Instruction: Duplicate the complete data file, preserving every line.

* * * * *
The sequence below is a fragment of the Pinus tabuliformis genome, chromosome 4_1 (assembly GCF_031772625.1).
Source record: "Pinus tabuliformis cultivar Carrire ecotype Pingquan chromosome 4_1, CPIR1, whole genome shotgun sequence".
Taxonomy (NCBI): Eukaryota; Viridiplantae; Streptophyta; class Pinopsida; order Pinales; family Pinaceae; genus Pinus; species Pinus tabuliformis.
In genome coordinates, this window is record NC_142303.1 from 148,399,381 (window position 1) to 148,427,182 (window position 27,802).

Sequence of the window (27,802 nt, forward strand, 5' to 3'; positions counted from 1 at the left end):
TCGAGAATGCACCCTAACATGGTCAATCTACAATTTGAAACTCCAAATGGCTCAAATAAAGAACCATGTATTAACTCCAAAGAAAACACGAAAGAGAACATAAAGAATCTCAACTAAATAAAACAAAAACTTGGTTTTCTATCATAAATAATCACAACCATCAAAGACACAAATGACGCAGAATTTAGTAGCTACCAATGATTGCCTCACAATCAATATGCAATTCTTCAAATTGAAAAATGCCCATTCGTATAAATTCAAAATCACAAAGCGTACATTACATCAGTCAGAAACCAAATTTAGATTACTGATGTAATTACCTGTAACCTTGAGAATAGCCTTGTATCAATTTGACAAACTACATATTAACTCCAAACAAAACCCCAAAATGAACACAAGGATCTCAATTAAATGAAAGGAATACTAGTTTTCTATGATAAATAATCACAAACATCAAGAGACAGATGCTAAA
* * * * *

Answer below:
The sequence below is a fragment of the Pinus tabuliformis genome, chromosome 4_1 (assembly GCF_031772625.1).
Source record: "Pinus tabuliformis cultivar Carrire ecotype Pingquan chromosome 4_1, CPIR1, whole genome shotgun sequence".
Taxonomy (NCBI): Eukaryota; Viridiplantae; Streptophyta; class Pinopsida; order Pinales; family Pinaceae; genus Pinus; species Pinus tabuliformis.
In genome coordinates, this window is record NC_142303.1 from 148,399,381 (window position 1) to 148,427,182 (window position 27,802).

Sequence of the window (27,802 nt, forward strand, 5' to 3'; positions counted from 1 at the left end):
TCGAGAATGCACCCTAACATGGTCAATCTACAATTTGAAACTCCAAATGGCTCAAATAAAGAACCATGTATTAACTCCAAAGAAAACACGAAAGAGAACATAAAGAATCTCAACTAAATAAAACAAAAACTTGGTTTTCTATCATAAATAATCACAACCATCAAAGACACAAATGACGCAGAATTTAGTAGCTACCAATGATTGCCTCACAATCAATATGCAATTCTTCAAATTGAAAAATGCCCATTCGTATAAATTCAAAATCACAAAGCGTACATTACATCAGTCAGAAACCAAATTTAGATTACTGATGTAATTACCTGTAACCTTGAGAATAGCCTTGTATCAATTTGACAAACTACATATTAACTCCAAACAAAACCCCAAAATGAACACAAGGATCTCAATTAAATGAAAGGAATACTAGTTTTCTATGATAAATAATCACAAACATCAAGAGACAGATGCTAAA